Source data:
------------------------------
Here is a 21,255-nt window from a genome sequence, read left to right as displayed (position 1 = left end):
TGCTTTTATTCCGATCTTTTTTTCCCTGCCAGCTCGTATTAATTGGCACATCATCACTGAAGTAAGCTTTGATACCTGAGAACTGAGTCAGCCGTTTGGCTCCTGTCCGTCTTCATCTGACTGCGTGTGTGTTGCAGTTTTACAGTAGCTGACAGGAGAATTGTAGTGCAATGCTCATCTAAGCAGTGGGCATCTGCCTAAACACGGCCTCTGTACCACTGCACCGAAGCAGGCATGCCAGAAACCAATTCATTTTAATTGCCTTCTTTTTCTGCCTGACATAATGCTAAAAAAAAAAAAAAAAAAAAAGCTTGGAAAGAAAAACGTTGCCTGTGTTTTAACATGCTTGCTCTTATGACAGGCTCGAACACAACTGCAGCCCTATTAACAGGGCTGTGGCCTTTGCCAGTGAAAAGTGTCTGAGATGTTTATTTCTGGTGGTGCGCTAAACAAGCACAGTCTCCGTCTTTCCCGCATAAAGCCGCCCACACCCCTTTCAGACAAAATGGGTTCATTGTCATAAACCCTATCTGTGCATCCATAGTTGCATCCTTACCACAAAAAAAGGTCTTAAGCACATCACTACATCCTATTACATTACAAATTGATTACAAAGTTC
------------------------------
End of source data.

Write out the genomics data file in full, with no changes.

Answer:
Here is a 21,255-nt window from a genome sequence, read left to right as displayed (position 1 = left end):
TGCTTTTATTCCGATCTTTTTTTCCCTGCCAGCTCGTATTAATTGGCACATCATCACTGAAGTAAGCTTTGATACCTGAGAACTGAGTCAGCCGTTTGGCTCCTGTCCGTCTTCATCTGACTGCGTGTGTGTTGCAGTTTTACAGTAGCTGACAGGAGAATTGTAGTGCAATGCTCATCTAAGCAGTGGGCATCTGCCTAAACACGGCCTCTGTACCACTGCACCGAAGCAGGCATGCCAGAAACCAATTCATTTTAATTGCCTTCTTTTTCTGCCTGACATAATGCTAAAAAAAAAAAAAAAAAAAAAGCTTGGAAAGAAAAACGTTGCCTGTGTTTTAACATGCTTGCTCTTATGACAGGCTCGAACACAACTGCAGCCCTATTAACAGGGCTGTGGCCTTTGCCAGTGAAAAGTGTCTGAGATGTTTATTTCTGGTGGTGCGCTAAACAAGCACAGTCTCCGTCTTTCCCGCATAAAGCCGCCCACACCCCTTTCAGACAAAATGGGTTCATTGTCATAAACCCTATCTGTGCATCCATAGTTGCATCCTTACCACAAAAAAAGGTCTTAAGCACATCACTACATCCTATTACATTACAAATTGATTACAAAGTTC